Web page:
Employers must provide certain notices to employees when a need arises to take time off under the federal Family and Medical Leave Act (FMLA). Employers that forget this step, yet grant FMLA leave, could still be held liable. In this case, however, the employer got lucky.
From early on at the company, Jessica's supervisors knew that her father lived in a different state and was terminally ill. They also knew that Jessica was her father's primary caregiver and visited him frequently.
One day, Jessica got a call that her father had been rushed to the hospital to undergo emergency surgery. Jessica immediately sent her supervisors an email saying that she was flying out to see her dad. She was away from May 2 to May 6.
A few weeks later, company executives noticed on her timecard that Jessica had clocked in during her absence. Upon noting this discrepancy, the company HR team insisted that Jessica correct her timecard. No one, however, informed Jessica that her father's medical emergency might entitle her to time off under the federal FMLA.
On May 25, Jessica arrived late to work and was escorted into a meeting with her supervisor, a studio manager, and an HR assistant. During the conversation, they suggested that Jessica transition from her full-time role to a freelance position because it might better suit her schedule.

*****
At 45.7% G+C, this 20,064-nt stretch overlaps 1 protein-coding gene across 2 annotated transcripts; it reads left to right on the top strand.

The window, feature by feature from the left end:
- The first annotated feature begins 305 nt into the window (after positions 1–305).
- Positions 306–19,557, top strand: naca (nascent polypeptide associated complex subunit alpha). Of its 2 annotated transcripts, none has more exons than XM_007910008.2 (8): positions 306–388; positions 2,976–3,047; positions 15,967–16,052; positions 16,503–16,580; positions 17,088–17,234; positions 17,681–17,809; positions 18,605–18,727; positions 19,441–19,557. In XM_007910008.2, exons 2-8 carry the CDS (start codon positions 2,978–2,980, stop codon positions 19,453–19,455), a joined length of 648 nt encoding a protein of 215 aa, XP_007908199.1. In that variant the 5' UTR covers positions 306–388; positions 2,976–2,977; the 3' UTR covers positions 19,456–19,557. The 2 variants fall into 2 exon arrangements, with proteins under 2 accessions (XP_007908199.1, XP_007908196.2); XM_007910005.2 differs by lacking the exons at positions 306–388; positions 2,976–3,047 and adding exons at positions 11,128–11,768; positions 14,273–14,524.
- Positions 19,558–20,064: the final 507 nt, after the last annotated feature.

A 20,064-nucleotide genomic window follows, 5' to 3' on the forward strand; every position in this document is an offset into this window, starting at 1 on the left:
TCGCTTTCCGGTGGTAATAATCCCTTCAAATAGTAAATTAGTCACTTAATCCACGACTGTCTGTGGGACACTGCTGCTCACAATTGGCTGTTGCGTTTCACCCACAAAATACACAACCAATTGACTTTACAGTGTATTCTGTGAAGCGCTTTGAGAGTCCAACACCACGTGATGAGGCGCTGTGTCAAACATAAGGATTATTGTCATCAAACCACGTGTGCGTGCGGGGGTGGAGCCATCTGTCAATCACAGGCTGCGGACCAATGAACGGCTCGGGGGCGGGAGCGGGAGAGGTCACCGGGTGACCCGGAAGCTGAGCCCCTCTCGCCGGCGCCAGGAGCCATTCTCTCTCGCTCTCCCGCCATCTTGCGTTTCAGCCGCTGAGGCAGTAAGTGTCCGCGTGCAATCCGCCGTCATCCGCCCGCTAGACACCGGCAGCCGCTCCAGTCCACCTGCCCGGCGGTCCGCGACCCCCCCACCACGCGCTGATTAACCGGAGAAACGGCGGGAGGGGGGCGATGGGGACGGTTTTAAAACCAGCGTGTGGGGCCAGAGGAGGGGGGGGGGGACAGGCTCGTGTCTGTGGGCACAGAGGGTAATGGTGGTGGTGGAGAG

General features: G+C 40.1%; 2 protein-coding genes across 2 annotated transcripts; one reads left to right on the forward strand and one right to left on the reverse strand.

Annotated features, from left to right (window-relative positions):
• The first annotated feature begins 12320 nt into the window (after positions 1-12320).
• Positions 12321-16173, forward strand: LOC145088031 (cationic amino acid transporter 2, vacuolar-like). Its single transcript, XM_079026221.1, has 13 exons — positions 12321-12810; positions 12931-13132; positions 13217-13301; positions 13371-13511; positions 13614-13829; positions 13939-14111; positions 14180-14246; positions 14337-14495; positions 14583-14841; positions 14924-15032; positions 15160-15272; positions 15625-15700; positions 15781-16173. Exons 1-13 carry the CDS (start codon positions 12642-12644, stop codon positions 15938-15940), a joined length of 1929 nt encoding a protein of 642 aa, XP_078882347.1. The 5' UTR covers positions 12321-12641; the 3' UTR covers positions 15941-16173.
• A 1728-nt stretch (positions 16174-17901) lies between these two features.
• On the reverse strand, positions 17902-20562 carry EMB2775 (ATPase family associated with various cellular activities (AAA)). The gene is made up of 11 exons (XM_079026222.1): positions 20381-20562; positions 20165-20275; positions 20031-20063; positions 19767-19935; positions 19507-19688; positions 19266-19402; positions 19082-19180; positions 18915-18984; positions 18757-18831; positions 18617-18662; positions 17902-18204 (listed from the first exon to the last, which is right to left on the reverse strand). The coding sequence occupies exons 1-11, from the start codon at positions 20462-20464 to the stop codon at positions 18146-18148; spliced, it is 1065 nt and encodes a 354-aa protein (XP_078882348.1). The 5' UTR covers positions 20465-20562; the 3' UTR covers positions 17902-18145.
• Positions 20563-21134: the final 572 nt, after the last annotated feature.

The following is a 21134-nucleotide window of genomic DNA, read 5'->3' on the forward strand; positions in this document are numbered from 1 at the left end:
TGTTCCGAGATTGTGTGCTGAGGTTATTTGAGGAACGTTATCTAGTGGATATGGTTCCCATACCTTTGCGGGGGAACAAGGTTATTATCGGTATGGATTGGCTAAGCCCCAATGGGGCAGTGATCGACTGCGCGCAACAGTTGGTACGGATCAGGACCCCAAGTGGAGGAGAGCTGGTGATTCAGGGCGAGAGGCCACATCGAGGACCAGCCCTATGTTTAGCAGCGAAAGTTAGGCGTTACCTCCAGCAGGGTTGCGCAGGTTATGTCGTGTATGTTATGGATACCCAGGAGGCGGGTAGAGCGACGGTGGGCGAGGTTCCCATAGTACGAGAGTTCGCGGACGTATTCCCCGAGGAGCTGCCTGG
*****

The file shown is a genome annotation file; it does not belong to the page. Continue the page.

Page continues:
Jessica declined the offer and asked whether this had to do with her father, to which the company representatives answered that it didn't. At that point, they decided to terminate Jessica effective May 30.
Seems Jessica had a history of coming and going as she pleased, which did not sit well with her supervisors.
Her supervisors repeatedly reported that her:
Jessica sued, arguing that her FMLA rights were violated because the company failed to provide the FMLA's required notices.
While the court agreed that the employer didn't provide the notices, it, however, found in favor of the employer, because Jessica was provided the requested leave and, therefore, did not suffer any harm from the technical non-compliance with the FMLA's notice requirements.
Graves v. Brandstar, Inc., No. 21-13469, 11th Circuit Court of Appeals, May 9, 2023.
Key to Remember: Even if employees are granted FMLA leave, they could still claim they were harmed by not receiving the proper notices. The Eleventh Circuit ruled in favor of the employer in this case. But there's no guarantee another court would. Employers should still provide those notices to avoid the risk of a claim.
This article was written by Darlene M. Clabault, SHRM-CP, PHR, CLMS, of J. J. Keller & Associates, Inc. The content of these news items, in whole or in part, MAY NOT be copied into any other uses without consulting the originator of the content.